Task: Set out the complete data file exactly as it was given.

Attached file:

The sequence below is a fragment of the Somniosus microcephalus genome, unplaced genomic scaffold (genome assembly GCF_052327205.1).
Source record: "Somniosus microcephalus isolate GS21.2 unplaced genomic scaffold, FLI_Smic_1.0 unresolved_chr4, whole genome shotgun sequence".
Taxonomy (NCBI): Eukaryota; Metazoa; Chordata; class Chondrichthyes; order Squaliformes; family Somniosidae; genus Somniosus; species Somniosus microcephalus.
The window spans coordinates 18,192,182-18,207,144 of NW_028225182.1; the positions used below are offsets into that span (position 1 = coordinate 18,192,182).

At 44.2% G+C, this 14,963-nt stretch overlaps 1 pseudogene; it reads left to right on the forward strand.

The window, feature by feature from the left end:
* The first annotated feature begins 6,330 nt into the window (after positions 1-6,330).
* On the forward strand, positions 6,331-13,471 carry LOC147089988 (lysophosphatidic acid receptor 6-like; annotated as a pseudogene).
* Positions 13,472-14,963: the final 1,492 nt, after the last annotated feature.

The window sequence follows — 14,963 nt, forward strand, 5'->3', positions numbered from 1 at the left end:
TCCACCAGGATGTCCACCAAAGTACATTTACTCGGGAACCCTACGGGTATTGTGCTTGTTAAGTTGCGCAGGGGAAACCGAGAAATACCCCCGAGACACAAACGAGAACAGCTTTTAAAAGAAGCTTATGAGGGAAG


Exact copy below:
The sequence below is a fragment of the Somniosus microcephalus genome, unplaced genomic scaffold (genome assembly GCF_052327205.1).
Source record: "Somniosus microcephalus isolate GS21.2 unplaced genomic scaffold, FLI_Smic_1.0 unresolved_chr4, whole genome shotgun sequence".
Taxonomy (NCBI): Eukaryota; Metazoa; Chordata; class Chondrichthyes; order Squaliformes; family Somniosidae; genus Somniosus; species Somniosus microcephalus.
The window spans coordinates 18,192,182-18,207,144 of NW_028225182.1; the positions used below are offsets into that span (position 1 = coordinate 18,192,182).

At 44.2% G+C, this 14,963-nt stretch overlaps 1 pseudogene; it reads left to right on the forward strand.

The window, feature by feature from the left end:
* The first annotated feature begins 6,330 nt into the window (after positions 1-6,330).
* On the forward strand, positions 6,331-13,471 carry LOC147089988 (lysophosphatidic acid receptor 6-like; annotated as a pseudogene).
* Positions 13,472-14,963: the final 1,492 nt, after the last annotated feature.

The window sequence follows — 14,963 nt, forward strand, 5'->3', positions numbered from 1 at the left end:
TCCACCAGGATGTCCACCAAAGTACATTTACTCGGGAACCCTACGGGTATTGTGCTTGTTAAGTTGCGCAGGGGAAACCGAGAAATACCCCCGAGACACAAACGAGAACAGCTTTTAAAAGAAGCTTATGAGGGAAG